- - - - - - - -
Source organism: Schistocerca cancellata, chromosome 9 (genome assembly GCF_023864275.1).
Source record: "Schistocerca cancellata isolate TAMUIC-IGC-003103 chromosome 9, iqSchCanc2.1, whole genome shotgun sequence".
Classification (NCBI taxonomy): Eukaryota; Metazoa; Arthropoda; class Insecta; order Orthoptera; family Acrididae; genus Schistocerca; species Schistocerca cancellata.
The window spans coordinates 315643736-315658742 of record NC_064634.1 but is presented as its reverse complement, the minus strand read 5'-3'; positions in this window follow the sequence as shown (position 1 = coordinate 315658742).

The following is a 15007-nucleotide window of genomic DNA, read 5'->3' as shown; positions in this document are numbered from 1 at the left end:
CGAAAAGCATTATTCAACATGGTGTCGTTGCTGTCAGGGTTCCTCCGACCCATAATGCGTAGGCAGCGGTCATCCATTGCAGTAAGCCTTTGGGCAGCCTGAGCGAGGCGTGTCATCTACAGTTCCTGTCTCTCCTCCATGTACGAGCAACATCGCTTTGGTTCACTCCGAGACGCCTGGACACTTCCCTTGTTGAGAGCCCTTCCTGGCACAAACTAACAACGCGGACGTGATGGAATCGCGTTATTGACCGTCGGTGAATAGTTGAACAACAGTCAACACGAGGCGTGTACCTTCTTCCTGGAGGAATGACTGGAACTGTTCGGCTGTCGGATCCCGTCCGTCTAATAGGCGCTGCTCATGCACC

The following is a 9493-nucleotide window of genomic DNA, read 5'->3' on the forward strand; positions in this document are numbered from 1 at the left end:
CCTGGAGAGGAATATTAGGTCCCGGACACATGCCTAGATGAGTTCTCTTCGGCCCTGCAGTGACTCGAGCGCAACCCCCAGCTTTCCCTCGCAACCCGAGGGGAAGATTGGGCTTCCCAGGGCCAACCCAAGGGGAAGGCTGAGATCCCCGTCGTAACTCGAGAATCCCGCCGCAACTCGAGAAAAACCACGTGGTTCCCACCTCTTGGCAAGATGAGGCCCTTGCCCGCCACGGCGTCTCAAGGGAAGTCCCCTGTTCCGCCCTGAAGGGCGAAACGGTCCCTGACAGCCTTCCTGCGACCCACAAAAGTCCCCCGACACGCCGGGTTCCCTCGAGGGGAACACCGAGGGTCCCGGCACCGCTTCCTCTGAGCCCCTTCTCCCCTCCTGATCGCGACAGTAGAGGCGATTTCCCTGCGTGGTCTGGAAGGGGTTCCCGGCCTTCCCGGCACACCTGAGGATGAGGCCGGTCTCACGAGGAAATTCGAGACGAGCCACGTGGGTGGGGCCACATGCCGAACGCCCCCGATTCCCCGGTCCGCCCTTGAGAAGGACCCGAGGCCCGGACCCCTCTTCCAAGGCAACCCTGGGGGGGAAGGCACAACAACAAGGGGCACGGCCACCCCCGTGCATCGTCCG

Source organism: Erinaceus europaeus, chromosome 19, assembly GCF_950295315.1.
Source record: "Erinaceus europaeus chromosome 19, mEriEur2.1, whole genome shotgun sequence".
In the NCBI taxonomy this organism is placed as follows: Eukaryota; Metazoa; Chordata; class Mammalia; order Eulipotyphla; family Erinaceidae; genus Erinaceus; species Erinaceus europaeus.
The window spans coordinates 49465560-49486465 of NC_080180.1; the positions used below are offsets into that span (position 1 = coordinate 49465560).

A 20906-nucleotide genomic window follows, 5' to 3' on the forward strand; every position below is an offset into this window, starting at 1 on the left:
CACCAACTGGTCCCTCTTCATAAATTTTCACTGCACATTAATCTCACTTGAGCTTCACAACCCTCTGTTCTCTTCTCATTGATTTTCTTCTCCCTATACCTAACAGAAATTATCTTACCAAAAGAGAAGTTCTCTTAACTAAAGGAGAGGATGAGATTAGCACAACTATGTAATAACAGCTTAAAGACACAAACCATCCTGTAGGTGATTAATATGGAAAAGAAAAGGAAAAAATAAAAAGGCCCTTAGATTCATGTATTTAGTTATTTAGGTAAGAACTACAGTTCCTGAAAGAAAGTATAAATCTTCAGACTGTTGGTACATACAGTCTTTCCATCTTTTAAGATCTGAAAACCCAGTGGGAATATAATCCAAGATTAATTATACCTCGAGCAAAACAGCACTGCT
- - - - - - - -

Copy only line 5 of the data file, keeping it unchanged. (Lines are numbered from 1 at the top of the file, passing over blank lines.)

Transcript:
The following is a 15007-nucleotide window of genomic DNA, read 5'->3' as shown; positions in this document are numbered from 1 at the left end: